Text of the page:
In this paper, we investigate the ARL-based motion/force tracking control problem for a multimanipulator system in the presence of disturbance. The control goal is to obtain the unification of the optimality principle and tracking problem. The main contributions of this paper can be summarized as follows:(1)First, it is obviously different from [26, 27, 34, 41, 42] studying optimal control for time-invariant systems; we propose ARL-based optimal control design in the situation of the time-varying nonlinear dynamical system under the influence of the time-varying desired trajectory by utilizing the online actor/critic technique for the motion dynamic model of multimanipulator systems. Furthermore, this work is still proposed for the motion/force control problem by extending more the force control term in the control scheme.(2)Second, different from numerous existing nonlinear control approaches [10, 12, 13, 17, 20, 2325, 43, 44], the proposed optimal control algorithm is investigated with the unification of the optimization and tracking problem to be discussed through theoretical analysis and simulation studies.

The rest of this article is organized as follows. Section 2 provides the problem statement of this paper. Section 3 describes the ARL-based motion/force control design for multimanipulator systems with tracking analysis. Simulation studies on the multirobots with 3 manipulators are presented in Section 4, and the conclusion remarks are pointed out in Section 5.

2. Preliminaries and Problem Statement

We investigate two-link manipulators, as shown in Figure 1, which includes robots interacted by each pair of manipulators, the unknown environment with the original Cartesian coordinate system , and the corresponding coordinate of the end effector of each robot. The interaction between each pair of manipulators leads to a constraint condition as described in the following equation:where is a vector with the first point being the original point and the end effector under the Cartesian coordinate system and is the distance between end effectors of the th robot manipulator and the th robot manipulator. According to (1), combining all the constraints in this multimanipulator, we can obtain the constraint vector as follows:where , is the joint vector of n two-link manipulator systems. It can be seen that there are two main cases in general robots. First, there exist no constraint forces due to no interaction between the robot and the rigid object. Second, the interaction leads to the existence of constraint force, and we only consider the constraint motion under the following assumption.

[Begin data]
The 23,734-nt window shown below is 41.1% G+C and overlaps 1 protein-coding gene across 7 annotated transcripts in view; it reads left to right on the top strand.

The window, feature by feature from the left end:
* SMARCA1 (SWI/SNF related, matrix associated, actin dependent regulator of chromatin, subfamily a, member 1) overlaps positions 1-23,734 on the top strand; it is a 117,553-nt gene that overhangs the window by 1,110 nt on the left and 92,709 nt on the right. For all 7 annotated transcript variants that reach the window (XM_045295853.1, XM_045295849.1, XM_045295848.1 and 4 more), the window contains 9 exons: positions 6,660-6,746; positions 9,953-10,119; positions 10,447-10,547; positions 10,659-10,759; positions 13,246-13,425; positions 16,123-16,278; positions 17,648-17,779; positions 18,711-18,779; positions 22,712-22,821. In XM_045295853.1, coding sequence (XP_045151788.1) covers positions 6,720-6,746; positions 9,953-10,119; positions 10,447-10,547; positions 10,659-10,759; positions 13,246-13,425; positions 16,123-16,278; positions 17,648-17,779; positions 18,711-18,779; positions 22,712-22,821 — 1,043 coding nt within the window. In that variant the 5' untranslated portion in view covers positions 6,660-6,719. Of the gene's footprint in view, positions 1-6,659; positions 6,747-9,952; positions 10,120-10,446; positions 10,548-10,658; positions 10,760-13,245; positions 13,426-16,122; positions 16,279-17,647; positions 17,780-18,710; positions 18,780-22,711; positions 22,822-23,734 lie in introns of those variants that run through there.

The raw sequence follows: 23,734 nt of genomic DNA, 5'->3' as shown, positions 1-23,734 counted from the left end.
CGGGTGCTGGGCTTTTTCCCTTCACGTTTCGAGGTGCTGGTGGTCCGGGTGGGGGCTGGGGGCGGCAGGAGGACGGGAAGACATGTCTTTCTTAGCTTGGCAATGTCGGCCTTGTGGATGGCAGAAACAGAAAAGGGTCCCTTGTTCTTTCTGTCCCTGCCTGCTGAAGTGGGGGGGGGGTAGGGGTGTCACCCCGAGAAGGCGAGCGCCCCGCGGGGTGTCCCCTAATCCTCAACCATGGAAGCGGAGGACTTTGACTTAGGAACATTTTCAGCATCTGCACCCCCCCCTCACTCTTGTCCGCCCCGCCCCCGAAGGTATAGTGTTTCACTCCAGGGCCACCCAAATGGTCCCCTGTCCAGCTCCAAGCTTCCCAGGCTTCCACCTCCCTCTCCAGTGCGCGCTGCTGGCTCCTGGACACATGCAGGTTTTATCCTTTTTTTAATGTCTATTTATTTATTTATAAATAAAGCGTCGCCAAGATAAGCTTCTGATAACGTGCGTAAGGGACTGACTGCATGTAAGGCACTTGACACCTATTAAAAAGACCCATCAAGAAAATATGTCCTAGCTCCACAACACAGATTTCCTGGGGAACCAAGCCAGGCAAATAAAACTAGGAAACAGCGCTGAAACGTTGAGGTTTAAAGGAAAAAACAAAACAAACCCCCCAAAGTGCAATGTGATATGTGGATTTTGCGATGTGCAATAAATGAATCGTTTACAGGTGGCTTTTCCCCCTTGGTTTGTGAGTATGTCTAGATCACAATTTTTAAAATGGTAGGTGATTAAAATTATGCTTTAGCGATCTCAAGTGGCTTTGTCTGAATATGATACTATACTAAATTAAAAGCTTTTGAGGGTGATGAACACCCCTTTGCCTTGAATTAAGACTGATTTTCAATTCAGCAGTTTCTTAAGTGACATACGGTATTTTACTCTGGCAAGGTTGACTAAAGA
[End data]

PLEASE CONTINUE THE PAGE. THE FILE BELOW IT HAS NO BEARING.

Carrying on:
Assumption 1. The number of joints is more than the number of constraint conditions, i.e., .
In [12], the dynamic equation of n two-link robot manipulators with constraint force by the interaction between each couple of manipulators can be described aswhere is the vector of Lagrange multiplier.
The control objective is to obtain not only the tracking of joints to desired trajectories but also guaranteeing the constant distance between end effectors of each pair of manipulators. Moreover, the motion/force control objective also mentions the tracking of Lagrangian coefficient in (3). On the contrary, due to the proposed optimality-based motion/force control design, it requires the unification of the optimal control and tracking problem.

Remark 1. It is worth emphasizing that different from classical nonlinear control approaches [7, 17, 19, 20, 23, 24, 43], the approach in this paper is developed by the optimal control technique for uncertain systems based on adaptive/approximate reinforcement learning (ARL). Moreover, regarding the mathematical model of multimanipulators, this work is the extension of Chen et al. [11] by considering the holonomic constraint force with separation of the joint vector.

3. Motion/Force Control Design with ARL

In this paper, a completed control structure in Figure 2 is investigated with 2 independent parts, including ARL-based optimal control for the motion dynamic model and the force control scheme for tracking the constraint coefficient. Moreover, the convergence and stability of the whole system (Figure 2) are discussed for determining the performance of the proposed motion/force controller.

3.1. ARL-Based Motion Controller

For the purpose of designing the motion controller in multimanipulator systems, the motion dynamic model is discussed after eliminating the constraint forces. Moreover, it is due to the description of time-varying systems in trajectory tracking control; the modification of the tracking error model needs to be implemented for developing the ARL-based optimal control design.

Because of with independent constraint conditions, there exists an algebraic map satisfyingwhere is the vector of independent joint variables. Taking the derivative of (4), we imply thatwhere . With the purpose of eliminating the constraint force in the motion dynamic model, we use the Moore–Penrose pseudo-inverse matrix of being to achieve the matrix satisfying . Multiplying both sides of (3) with matrix , it leads to the following equation after utilizing :